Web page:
Here are some tips for people who struggle to save money:
Don't you just hate creditors threatening and constantly demanding money from you? Don't be vulnerable... Get world-class legal assistance today and empower yourself with state of the art legal advice for as little as R49.
1. Have a fixed savings plan
Set a fixed amount you plan to save every month. You might want to put some of that into a separate bank account that you only use in an emergency. Set up a debit order that takes the money as soon as your salary is paid. Invest the balance in a savings product that your financial advisor recommends. This is a long-term savings strategy.
2. Know what you’re spending on
We tend to look at the debit orders and accounts we have under the umbrella of expenses. Write your expenses down and categorise them. Each expense must be listed as debt, necessaries, and non-essentials.
These include eating out, your daily cup of coffee on the way to work or your satellite TV package. Necessary expenses are for things like the bond, insurance, vehicle payments, school fees, etc. Look at your non-essential expenditure and see what you can do to cut it down to fund your savings efforts.
3. Be realistic in your budget
You can’t cut all non-essential spending out of your budget. Consider something like changing your daily latte experience to a weekly treat. Incorporate a set amount for non-essentials in your budget and stick to it. Keep track of how much money you spend on those little extras to make sure you don’t exceed the amount.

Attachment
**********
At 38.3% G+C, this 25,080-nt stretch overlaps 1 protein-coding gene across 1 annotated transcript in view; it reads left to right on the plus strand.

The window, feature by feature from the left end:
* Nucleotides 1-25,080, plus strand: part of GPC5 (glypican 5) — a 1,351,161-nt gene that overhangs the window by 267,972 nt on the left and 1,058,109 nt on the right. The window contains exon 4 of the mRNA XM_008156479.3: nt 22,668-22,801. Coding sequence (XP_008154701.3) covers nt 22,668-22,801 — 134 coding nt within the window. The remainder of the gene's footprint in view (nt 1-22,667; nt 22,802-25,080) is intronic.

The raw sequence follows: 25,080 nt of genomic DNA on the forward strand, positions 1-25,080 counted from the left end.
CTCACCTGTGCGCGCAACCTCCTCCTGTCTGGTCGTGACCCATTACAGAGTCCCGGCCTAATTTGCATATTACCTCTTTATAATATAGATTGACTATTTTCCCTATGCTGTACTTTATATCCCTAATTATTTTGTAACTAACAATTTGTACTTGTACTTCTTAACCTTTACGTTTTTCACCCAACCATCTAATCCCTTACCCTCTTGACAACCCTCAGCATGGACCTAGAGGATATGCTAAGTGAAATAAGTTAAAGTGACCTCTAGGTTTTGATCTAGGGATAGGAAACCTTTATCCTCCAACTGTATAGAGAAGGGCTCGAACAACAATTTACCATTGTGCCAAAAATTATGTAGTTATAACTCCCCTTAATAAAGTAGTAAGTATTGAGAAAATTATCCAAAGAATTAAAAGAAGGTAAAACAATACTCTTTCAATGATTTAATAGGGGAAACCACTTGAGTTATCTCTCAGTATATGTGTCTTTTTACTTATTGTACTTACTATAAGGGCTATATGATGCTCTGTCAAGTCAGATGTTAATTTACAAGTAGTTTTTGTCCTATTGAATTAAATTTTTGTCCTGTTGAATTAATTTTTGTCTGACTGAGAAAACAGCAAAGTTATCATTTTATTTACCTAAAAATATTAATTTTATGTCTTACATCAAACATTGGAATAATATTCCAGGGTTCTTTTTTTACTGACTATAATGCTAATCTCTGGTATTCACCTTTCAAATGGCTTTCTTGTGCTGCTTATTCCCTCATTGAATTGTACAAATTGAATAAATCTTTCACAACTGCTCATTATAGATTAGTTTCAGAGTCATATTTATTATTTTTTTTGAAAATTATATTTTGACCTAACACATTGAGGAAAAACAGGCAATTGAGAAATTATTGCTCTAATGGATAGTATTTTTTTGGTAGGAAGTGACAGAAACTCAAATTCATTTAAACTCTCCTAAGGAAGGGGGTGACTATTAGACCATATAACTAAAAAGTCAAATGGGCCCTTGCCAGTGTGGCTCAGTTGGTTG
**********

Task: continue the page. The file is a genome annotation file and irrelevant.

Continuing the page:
Review your non-essentials budget and be creative in cutting it down. It might be time to downgrade your satellite TV package, take a cheaper cell phone contract and pack lunch for work.
4. Examine your debt
Being in a debt cycle is dangerous. The only major debt you should have is your bond, your car, and insurance policies. Any other short-term loans, credit cards, and store accounts are an extra burden. Make your first priority saving extra money to pay these unnecessary debts and get rid of them.
5. Don’t assume your rainy day isn’t coming
Escalating petrol prices are passed onto the public by increases in the prices of all consumer goods. The VAT increase in 2018 has forced prices even higher. The technical recession makes the economy volatile. An interest rate hike may come when you least expect it which impacts on all your debt repayments. This is going to place a strain on your budget.
We often experience sudden unforeseen expenses such as an emergency trip to attend a funeral. You cannot afford to go into debt to fulfil your family responsibilities. This is the type of circumstance in which you’d access your emergency fund.
There’s no time like the present to start your savings campaign. Set up a separate bank account and consult a financial advisor to find a long-term savings product that works for you. Avoid dealing with rainy days by going into more debt. You’re exposing yourself to creating debt you can’t pay which can lead to a nasty run-in with the Credit Bureau.